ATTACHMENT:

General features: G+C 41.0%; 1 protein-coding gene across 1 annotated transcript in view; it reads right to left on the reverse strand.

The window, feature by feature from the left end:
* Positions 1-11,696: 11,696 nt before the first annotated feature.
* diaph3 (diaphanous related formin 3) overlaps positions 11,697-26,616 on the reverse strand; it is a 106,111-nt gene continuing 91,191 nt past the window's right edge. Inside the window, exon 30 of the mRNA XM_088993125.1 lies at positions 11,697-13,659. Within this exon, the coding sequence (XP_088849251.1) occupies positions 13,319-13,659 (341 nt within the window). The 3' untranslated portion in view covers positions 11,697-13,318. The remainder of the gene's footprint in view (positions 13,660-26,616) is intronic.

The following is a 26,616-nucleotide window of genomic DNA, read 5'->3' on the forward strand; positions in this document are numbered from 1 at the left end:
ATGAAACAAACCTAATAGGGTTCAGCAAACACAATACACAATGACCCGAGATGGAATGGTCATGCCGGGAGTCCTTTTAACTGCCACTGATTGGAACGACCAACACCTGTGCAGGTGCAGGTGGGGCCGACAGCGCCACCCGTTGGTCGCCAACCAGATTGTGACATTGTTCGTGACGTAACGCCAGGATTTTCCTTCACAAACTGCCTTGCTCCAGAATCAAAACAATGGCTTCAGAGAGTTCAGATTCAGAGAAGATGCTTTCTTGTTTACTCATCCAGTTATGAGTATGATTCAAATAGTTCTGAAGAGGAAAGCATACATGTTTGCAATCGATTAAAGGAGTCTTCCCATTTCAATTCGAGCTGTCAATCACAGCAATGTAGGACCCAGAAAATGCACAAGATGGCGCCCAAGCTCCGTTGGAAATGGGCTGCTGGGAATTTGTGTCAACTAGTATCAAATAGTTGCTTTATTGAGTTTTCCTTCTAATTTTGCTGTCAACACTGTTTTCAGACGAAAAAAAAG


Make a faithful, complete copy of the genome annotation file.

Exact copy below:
General features: G+C 41.0%; 1 protein-coding gene across 1 annotated transcript in view; it reads right to left on the reverse strand.

The window, feature by feature from the left end:
* Positions 1-11,696: 11,696 nt before the first annotated feature.
* diaph3 (diaphanous related formin 3) overlaps positions 11,697-26,616 on the reverse strand; it is a 106,111-nt gene continuing 91,191 nt past the window's right edge. Inside the window, exon 30 of the mRNA XM_088993125.1 lies at positions 11,697-13,659. Within this exon, the coding sequence (XP_088849251.1) occupies positions 13,319-13,659 (341 nt within the window). The 3' untranslated portion in view covers positions 11,697-13,318. The remainder of the gene's footprint in view (positions 13,660-26,616) is intronic.

The following is a 26,616-nucleotide window of genomic DNA, read 5'->3' on the forward strand; positions in this document are numbered from 1 at the left end:
ATGAAACAAACCTAATAGGGTTCAGCAAACACAATACACAATGACCCGAGATGGAATGGTCATGCCGGGAGTCCTTTTAACTGCCACTGATTGGAACGACCAACACCTGTGCAGGTGCAGGTGGGGCCGACAGCGCCACCCGTTGGTCGCCAACCAGATTGTGACATTGTTCGTGACGTAACGCCAGGATTTTCCTTCACAAACTGCCTTGCTCCAGAATCAAAACAATGGCTTCAGAGAGTTCAGATTCAGAGAAGATGCTTTCTTGTTTACTCATCCAGTTATGAGTATGATTCAAATAGTTCTGAAGAGGAAAGCATACATGTTTGCAATCGATTAAAGGAGTCTTCCCATTTCAATTCGAGCTGTCAATCACAGCAATGTAGGACCCAGAAAATGCACAAGATGGCGCCCAAGCTCCGTTGGAAATGGGCTGCTGGGAATTTGTGTCAACTAGTATCAAATAGTTGCTTTATTGAGTTTTCCTTCTAATTTTGCTGTCAACACTGTTTTCAGACGAAAAAAAAG